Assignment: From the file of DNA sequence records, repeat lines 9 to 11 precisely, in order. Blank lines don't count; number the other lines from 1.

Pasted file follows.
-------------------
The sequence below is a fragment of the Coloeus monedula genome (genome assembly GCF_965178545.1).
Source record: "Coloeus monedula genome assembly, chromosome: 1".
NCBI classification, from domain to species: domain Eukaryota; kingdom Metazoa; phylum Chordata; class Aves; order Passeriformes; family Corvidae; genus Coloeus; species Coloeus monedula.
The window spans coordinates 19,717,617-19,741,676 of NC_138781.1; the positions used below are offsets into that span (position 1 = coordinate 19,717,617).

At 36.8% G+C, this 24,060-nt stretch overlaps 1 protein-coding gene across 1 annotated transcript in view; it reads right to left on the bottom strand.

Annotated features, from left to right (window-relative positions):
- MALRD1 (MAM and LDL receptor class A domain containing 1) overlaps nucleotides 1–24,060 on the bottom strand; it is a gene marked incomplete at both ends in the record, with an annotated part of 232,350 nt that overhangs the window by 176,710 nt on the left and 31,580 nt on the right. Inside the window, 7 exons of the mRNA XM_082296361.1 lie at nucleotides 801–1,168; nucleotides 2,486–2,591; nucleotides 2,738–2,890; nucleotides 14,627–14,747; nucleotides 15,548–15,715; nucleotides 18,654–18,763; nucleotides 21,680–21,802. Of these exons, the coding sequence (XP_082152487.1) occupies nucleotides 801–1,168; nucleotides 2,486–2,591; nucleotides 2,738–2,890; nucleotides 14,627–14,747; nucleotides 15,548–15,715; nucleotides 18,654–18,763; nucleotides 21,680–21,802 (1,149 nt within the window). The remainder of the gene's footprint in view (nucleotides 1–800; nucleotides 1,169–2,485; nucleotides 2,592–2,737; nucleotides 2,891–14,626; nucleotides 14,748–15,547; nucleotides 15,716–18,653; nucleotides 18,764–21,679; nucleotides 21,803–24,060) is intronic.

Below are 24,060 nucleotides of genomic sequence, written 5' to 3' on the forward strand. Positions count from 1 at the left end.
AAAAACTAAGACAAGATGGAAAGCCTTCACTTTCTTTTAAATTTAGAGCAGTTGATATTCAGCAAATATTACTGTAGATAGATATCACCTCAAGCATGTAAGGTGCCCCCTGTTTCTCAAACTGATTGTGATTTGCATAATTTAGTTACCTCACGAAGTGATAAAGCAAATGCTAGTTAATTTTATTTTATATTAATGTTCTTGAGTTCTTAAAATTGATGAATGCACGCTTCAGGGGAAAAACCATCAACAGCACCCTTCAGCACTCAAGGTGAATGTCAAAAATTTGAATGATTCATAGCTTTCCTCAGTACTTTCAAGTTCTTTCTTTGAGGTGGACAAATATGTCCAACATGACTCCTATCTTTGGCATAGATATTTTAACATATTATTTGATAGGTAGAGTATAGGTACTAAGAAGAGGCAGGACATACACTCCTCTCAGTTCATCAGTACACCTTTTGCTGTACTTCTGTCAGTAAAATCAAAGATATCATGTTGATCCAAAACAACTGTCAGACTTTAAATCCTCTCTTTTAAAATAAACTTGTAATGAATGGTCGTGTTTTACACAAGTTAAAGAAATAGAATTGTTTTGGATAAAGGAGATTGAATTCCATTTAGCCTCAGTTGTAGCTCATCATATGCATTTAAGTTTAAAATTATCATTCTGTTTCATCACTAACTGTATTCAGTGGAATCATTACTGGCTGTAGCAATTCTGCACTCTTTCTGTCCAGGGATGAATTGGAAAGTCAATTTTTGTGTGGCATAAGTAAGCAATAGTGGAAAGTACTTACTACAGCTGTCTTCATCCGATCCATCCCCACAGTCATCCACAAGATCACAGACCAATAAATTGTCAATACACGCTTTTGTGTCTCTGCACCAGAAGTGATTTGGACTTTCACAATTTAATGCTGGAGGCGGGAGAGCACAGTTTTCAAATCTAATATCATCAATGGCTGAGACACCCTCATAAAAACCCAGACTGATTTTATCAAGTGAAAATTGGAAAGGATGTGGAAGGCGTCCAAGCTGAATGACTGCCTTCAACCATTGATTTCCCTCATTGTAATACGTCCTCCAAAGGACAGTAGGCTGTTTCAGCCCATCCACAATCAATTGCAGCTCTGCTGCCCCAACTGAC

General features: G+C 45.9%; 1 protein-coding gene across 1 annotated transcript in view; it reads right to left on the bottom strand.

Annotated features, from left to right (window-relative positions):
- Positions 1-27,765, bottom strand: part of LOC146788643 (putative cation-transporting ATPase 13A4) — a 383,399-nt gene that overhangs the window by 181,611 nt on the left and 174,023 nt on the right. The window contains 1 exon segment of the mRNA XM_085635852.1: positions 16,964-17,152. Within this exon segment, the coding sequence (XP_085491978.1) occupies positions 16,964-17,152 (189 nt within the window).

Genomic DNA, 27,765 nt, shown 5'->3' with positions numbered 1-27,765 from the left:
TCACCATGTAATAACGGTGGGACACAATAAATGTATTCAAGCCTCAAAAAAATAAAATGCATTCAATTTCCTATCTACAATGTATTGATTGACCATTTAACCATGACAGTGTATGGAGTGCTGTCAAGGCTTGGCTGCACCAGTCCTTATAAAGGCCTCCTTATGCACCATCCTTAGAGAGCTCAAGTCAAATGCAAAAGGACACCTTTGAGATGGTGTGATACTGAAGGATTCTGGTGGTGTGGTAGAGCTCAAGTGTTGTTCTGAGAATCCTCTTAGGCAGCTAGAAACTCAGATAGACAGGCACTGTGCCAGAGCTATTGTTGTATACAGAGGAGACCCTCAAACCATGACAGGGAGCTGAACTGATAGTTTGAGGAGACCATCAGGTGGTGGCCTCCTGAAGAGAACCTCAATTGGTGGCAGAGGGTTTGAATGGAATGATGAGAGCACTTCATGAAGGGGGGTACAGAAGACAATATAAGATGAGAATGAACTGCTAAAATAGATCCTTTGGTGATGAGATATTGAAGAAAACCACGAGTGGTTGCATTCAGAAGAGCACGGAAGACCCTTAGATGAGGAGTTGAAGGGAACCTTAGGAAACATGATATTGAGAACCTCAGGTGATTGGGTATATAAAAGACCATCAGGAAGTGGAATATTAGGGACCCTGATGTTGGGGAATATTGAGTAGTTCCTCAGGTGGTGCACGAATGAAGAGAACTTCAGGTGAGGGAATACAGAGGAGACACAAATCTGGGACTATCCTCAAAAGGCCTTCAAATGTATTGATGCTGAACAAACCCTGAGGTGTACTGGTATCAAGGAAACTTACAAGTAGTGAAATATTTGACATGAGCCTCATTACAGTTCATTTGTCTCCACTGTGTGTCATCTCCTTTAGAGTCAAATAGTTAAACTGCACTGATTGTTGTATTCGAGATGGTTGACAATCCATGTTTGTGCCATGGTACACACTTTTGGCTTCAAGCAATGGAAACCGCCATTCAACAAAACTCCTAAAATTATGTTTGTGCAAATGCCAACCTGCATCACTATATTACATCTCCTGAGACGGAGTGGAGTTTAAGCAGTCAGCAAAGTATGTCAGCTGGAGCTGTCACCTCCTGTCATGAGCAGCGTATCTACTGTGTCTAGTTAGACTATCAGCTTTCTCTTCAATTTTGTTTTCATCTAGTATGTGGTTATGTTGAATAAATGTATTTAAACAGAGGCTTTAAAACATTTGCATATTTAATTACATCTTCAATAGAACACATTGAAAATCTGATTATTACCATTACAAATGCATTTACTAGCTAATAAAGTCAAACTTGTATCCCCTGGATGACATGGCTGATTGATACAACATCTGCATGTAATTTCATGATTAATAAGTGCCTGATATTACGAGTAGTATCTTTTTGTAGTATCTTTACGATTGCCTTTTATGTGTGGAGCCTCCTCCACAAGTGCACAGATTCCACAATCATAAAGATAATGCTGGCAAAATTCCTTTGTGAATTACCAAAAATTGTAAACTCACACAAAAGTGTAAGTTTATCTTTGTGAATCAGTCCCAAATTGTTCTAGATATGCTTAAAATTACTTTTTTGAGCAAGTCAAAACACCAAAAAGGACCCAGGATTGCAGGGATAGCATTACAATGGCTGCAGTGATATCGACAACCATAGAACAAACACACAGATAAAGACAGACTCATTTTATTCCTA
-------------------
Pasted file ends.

AAAAACTAAGACAAGATGGAAAGCCTTCACTTTCTTTTAAATTTAGAGCAGTTGATATTCAGCAAATATTACTGTAGATAGATATCACCTCAAGCATGTAAGGTGCCCCCTGTTTCTCAAACTGATTGTGATTTGCATAATTTAGTTACCTCACGAAGTGATAAAGCAAATGCTAGTTAATTTTATTTTATATTAATGTTCTTGAGTTCTTAAAATTGATGAATGCACGCTTCAGGGGAAAAACCATCAACAGCACCCTTCAGCACTCAAGGTGAATGTCAAAAATTTGAATGATTCATAGCTTTCCTCAGTACTTTCAAGTTCTTTCTTTGAGGTGGACAAATATGTCCAACATGACTCCTATCTTTGGCATAGATATTTTAACATATTATTTGATAGGTAGAGTATAGGTACTAAGAAGAGGCAGGACATACACTCCTCTCAGTTCATCAGTACACCTTTTGCTGTACTTCTGTCAGTAAAATCAAAGATATCATGTTGATCCAAAACAACTGTCAGACTTTAAATCCTCTCTTTTAAAATAAACTTGTAATGAATGGTCGTGTTTTACACAAGTTAAAGAAATAGAATTGTTTTGGATAAAGGAGATTGAATTCCATTTAGCCTCAGTTGTAGCTCATCATATGCATTTAAGTTTAAAATTATCATTCTGTTTCATCACTAACTGTATTCAGTGGAATCATTACTGGCTGTAGCAATTCTGCACTCTTTCTGTCCAGGGATGAATTGGAAAGTCAATTTTTGTGTGGCATAAGTAAGCAATAGTGGAAAGTACTTACTACAGCTGTCTTCATCCGATCCATCCCCACAGTCATCCACAAGATCACAGACCAATAAATTGTCAATACACGCTTTTGTGTCTCTGCACCAGAAGTGATTTGGACTTTCACAATTTAATGCTGGAGGCGGGAGAGCACAGTTTTCAAATCTAATATCATCAATGGCTGAGACACCCTCATAAAAACCCAGACTGATTTTATCAAGTGAAAATTGGAAAGGATGTGGAAGGCGTCCAAGCTGAATGACTGCCTTCAACCATTGATTTCCCTCATTGTAATACGTCCTCCAAAGGACAGTAGGCTGTTTCAGCCCATCCACAATCAATTGCAGCTCTGCTGCCCCAACTGAC

General features: G+C 45.9%; 1 protein-coding gene across 1 annotated transcript in view; it reads right to left on the bottom strand.

Annotated features, from left to right (window-relative positions):